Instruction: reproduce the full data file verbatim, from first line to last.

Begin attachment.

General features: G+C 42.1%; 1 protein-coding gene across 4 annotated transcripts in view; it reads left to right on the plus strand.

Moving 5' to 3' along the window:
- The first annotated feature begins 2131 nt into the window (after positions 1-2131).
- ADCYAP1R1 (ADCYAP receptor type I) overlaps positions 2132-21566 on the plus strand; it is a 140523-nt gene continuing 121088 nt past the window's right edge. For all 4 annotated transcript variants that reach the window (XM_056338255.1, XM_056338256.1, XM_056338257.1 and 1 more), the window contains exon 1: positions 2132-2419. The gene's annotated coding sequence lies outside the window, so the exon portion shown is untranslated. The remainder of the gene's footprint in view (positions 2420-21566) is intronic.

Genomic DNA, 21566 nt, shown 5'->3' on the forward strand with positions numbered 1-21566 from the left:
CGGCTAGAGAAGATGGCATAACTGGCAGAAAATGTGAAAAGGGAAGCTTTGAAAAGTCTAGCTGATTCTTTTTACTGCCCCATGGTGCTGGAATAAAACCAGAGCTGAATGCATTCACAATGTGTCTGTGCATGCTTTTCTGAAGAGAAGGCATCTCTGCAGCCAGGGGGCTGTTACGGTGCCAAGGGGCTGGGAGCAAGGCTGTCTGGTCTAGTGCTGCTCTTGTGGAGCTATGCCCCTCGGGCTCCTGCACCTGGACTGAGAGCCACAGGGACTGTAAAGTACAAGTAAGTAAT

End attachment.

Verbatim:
General features: G+C 42.1%; 1 protein-coding gene across 4 annotated transcripts in view; it reads left to right on the plus strand.

Moving 5' to 3' along the window:
- The first annotated feature begins 2131 nt into the window (after positions 1-2131).
- ADCYAP1R1 (ADCYAP receptor type I) overlaps positions 2132-21566 on the plus strand; it is a 140523-nt gene continuing 121088 nt past the window's right edge. For all 4 annotated transcript variants that reach the window (XM_056338255.1, XM_056338256.1, XM_056338257.1 and 1 more), the window contains exon 1: positions 2132-2419. The gene's annotated coding sequence lies outside the window, so the exon portion shown is untranslated. The remainder of the gene's footprint in view (positions 2420-21566) is intronic.

Genomic DNA, 21566 nt, shown 5'->3' on the forward strand with positions numbered 1-21566 from the left:
CGGCTAGAGAAGATGGCATAACTGGCAGAAAATGTGAAAAGGGAAGCTTTGAAAAGTCTAGCTGATTCTTTTTACTGCCCCATGGTGCTGGAATAAAACCAGAGCTGAATGCATTCACAATGTGTCTGTGCATGCTTTTCTGAAGAGAAGGCATCTCTGCAGCCAGGGGGCTGTTACGGTGCCAAGGGGCTGGGAGCAAGGCTGTCTGGTCTAGTGCTGCTCTTGTGGAGCTATGCCCCTCGGGCTCCTGCACCTGGACTGAGAGCCACAGGGACTGTAAAGTACAAGTAAGTAAT